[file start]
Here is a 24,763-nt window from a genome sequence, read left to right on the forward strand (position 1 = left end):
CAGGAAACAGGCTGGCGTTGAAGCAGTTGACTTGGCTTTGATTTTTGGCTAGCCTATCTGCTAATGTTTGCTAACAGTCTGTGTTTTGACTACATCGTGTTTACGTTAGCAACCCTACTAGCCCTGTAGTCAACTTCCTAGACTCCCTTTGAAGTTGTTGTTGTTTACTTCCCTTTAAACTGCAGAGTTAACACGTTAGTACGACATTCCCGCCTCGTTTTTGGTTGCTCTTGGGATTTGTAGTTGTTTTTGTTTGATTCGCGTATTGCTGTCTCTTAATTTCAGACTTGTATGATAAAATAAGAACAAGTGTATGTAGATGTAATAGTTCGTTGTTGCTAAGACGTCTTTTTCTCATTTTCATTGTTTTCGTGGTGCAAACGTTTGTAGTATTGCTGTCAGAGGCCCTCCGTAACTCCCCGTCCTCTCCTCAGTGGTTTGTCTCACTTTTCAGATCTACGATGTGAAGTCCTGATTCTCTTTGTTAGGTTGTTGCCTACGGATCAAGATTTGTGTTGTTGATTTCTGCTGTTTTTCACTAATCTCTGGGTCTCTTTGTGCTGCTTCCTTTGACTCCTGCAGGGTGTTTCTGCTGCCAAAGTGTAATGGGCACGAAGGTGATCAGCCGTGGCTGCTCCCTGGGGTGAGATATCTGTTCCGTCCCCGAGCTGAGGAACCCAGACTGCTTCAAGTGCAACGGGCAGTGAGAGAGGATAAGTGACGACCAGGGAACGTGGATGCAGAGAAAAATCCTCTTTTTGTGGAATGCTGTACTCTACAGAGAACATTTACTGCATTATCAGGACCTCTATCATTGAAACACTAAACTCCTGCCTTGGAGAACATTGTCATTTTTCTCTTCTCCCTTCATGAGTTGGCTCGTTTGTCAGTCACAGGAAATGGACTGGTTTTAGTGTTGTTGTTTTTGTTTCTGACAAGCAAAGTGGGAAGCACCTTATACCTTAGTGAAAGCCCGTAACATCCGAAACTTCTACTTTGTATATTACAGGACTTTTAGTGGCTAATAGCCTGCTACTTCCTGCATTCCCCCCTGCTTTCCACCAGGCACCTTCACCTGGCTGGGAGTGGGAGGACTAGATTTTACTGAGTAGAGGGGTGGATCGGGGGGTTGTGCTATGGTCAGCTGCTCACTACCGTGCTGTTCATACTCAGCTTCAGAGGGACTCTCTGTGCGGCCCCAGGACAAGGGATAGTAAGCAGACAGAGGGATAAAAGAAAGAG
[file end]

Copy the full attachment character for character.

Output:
Here is a 24,763-nt window from a genome sequence, read left to right on the forward strand (position 1 = left end):
CAGGAAACAGGCTGGCGTTGAAGCAGTTGACTTGGCTTTGATTTTTGGCTAGCCTATCTGCTAATGTTTGCTAACAGTCTGTGTTTTGACTACATCGTGTTTACGTTAGCAACCCTACTAGCCCTGTAGTCAACTTCCTAGACTCCCTTTGAAGTTGTTGTTGTTTACTTCCCTTTAAACTGCAGAGTTAACACGTTAGTACGACATTCCCGCCTCGTTTTTGGTTGCTCTTGGGATTTGTAGTTGTTTTTGTTTGATTCGCGTATTGCTGTCTCTTAATTTCAGACTTGTATGATAAAATAAGAACAAGTGTATGTAGATGTAATAGTTCGTTGTTGCTAAGACGTCTTTTTCTCATTTTCATTGTTTTCGTGGTGCAAACGTTTGTAGTATTGCTGTCAGAGGCCCTCCGTAACTCCCCGTCCTCTCCTCAGTGGTTTGTCTCACTTTTCAGATCTACGATGTGAAGTCCTGATTCTCTTTGTTAGGTTGTTGCCTACGGATCAAGATTTGTGTTGTTGATTTCTGCTGTTTTTCACTAATCTCTGGGTCTCTTTGTGCTGCTTCCTTTGACTCCTGCAGGGTGTTTCTGCTGCCAAAGTGTAATGGGCACGAAGGTGATCAGCCGTGGCTGCTCCCTGGGGTGAGATATCTGTTCCGTCCCCGAGCTGAGGAACCCAGACTGCTTCAAGTGCAACGGGCAGTGAGAGAGGATAAGTGACGACCAGGGAACGTGGATGCAGAGAAAAATCCTCTTTTTGTGGAATGCTGTACTCTACAGAGAACATTTACTGCATTATCAGGACCTCTATCATTGAAACACTAAACTCCTGCCTTGGAGAACATTGTCATTTTTCTCTTCTCCCTTCATGAGTTGGCTCGTTTGTCAGTCACAGGAAATGGACTGGTTTTAGTGTTGTTGTTTTTGTTTCTGACAAGCAAAGTGGGAAGCACCTTATACCTTAGTGAAAGCCCGTAACATCCGAAACTTCTACTTTGTATATTACAGGACTTTTAGTGGCTAATAGCCTGCTACTTCCTGCATTCCCCCCTGCTTTCCACCAGGCACCTTCACCTGGCTGGGAGTGGGAGGACTAGATTTTACTGAGTAGAGGGGTGGATCGGGGGGTTGTGCTATGGTCAGCTGCTCACTACCGTGCTGTTCATACTCAGCTTCAGAGGGACTCTCTGTGCGGCCCCAGGACAAGGGATAGTAAGCAGACAGAGGGATAAAAGAAAGAG